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Seminar: Environmental Intensity of Human Well-Being: Assessing the Drivers

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Presenter: 
Dr. Thomas Dietz, Professor of Sociology and Environmental Science and Policy, and Assistant Vice President for Environmental Research, Michigan State University
Time of Event: 
Tuesday, April 29, 2014 - 12:30

  
The National Socio-Environmental Synthesis Center (SESYNC)
1 Park Place, Suite 300
Annapolis, MD 21401

At least since the Millennium Ecosystem Assessment, the relationship among ecosystem services and stress placed on both the environment and human well-being have been at the center of sustainability science. This framing has inspired a growing body of work, primarily at the household level, on the use of ecosystem services and human well-being. In parallel, a substantial literature uses the STIRPAT formulation to examine the anthropogenic drivers of the stress nations place on the environment. Recently, a series of studies has begun to examine why nations and other geopolitical units differ in the efficiency with which they generate human well-being relative to the stress they place on the environment. Dr. Thomas Dietz will overview these developments and present some recent work that attempts to understand variation across nations in their environmental intensity of well-being.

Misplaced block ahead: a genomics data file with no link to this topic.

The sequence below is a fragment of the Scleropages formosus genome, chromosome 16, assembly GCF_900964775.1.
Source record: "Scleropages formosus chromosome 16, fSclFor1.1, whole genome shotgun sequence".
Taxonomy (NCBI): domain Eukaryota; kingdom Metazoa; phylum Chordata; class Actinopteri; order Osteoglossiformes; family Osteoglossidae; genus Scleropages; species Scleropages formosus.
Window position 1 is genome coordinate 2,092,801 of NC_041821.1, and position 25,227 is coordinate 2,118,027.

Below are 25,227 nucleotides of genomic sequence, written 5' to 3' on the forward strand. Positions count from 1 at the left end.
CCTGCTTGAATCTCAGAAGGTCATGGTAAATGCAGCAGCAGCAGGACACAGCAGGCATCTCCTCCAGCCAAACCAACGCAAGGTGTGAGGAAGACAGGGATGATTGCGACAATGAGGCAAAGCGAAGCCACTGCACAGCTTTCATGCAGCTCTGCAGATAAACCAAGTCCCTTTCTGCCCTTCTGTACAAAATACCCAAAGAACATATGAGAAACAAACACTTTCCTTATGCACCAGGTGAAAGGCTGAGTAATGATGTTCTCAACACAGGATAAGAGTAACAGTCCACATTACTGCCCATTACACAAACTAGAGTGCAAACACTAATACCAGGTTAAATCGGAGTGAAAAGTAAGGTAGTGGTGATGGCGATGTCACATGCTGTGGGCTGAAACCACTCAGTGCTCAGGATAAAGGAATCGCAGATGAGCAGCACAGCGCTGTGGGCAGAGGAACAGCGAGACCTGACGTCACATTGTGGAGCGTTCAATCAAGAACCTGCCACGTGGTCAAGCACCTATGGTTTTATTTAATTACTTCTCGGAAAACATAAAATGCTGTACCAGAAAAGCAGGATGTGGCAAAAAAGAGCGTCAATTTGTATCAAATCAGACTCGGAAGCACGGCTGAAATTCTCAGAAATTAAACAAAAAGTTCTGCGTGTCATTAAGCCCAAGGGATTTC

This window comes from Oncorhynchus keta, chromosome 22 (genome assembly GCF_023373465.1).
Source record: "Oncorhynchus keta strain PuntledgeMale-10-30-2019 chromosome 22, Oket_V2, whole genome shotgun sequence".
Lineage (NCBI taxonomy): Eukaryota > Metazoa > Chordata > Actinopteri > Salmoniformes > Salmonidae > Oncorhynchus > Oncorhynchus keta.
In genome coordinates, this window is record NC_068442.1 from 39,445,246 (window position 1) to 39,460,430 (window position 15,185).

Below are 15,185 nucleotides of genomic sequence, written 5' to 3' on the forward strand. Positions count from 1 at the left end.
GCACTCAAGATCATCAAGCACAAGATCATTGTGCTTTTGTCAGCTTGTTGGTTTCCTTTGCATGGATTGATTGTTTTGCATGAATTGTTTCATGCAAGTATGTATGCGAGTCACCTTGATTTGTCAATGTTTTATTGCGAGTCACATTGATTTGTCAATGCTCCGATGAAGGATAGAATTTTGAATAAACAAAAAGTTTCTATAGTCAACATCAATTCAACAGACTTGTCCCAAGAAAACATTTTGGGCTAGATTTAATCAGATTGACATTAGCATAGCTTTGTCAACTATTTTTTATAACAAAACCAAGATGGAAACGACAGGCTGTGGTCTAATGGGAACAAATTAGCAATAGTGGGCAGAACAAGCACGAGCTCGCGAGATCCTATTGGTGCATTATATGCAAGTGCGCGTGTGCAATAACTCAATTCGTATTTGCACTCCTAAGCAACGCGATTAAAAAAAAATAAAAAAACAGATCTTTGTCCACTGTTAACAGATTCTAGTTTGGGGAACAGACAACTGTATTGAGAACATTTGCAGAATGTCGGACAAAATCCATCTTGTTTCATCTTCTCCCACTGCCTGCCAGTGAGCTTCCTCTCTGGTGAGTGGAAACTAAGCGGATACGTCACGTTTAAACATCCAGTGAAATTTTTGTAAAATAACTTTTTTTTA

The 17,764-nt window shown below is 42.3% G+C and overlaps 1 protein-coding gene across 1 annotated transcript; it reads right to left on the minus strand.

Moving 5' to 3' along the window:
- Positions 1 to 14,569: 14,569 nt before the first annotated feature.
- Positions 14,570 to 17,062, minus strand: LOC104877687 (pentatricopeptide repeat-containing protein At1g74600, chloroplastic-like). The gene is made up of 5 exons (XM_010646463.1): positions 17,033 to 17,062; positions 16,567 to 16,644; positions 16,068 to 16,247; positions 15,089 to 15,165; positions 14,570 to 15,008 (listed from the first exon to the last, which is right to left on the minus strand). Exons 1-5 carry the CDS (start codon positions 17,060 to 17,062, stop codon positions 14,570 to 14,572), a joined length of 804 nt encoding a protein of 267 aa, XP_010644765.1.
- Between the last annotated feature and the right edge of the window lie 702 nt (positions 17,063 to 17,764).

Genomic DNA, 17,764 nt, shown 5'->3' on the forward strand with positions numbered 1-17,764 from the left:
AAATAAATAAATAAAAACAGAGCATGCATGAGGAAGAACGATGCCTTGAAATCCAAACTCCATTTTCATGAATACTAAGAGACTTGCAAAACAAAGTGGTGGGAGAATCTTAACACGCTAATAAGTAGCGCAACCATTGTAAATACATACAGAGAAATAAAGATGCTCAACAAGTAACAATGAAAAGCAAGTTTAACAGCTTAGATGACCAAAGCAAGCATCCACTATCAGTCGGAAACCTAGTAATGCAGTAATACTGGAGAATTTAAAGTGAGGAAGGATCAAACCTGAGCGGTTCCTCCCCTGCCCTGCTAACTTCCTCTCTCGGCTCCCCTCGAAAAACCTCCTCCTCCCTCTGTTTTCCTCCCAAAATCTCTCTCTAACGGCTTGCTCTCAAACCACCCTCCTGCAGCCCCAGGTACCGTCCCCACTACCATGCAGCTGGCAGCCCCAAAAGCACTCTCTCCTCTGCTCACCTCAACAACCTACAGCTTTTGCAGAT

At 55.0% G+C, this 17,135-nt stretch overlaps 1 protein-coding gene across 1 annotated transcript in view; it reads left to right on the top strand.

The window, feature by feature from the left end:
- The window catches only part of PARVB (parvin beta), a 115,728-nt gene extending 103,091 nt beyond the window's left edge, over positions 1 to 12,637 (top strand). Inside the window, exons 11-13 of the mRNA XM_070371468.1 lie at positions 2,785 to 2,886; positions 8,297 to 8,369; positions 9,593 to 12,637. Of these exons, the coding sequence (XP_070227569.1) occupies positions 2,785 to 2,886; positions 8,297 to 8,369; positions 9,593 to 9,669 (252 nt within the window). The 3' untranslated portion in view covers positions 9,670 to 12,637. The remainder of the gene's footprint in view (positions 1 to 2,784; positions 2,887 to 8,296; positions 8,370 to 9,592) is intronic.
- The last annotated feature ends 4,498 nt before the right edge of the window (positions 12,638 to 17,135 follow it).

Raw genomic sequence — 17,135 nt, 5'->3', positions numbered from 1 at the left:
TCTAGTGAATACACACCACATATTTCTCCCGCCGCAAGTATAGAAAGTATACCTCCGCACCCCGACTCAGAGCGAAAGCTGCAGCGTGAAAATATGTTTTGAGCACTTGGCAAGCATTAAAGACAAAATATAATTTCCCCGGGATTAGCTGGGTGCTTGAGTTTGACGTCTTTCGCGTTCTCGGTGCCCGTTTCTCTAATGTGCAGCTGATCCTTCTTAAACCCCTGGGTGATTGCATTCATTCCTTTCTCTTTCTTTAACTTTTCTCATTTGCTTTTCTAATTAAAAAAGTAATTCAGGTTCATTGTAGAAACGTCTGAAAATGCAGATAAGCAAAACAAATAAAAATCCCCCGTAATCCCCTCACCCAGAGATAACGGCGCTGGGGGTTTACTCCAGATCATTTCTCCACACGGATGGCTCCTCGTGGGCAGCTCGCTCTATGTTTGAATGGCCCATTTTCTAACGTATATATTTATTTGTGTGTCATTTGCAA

Dr. Dietz's current research examines the human driving forces of environmental change, environmental values, and the interplay between science and democracy in environmental issues. He has a long-standing program of scholarship on the relationship between science and democracy in environmental policy. He holds a PhD in ecology from the University of California, Davis, and a bachelor of general studies from Kent State University.

Dr. Dietz is a Fellow of the American Association for the Advancement of Science and has been awarded the Sustainability Science Award from the Ecological Society of America; the Distinguished Contribution Award and the Outstanding Publication Award from the American Sociological Association Section on Environment, Technology and Society; and the Gerald R. Young Book Award from the Society for Human Ecology. At the National Research Council he has served as chair of the U.S. National Research Council Committee on Human Dimensions of Global Change and the Panel on Public Participation in Environmental Assessment and Decision Making, and currently is vice chair of the Panel on Advancing the Science of Climate Change of the America’s Climate Choices study. Dr. Dietz has also served as secretary of Section K (Social, Economic, and Political Sciences) of the American Association for the Advancement of Science and is the former president of the Society for Human Ecology.

Event type: 
Seminar
Event Attendance: 
Open to the Public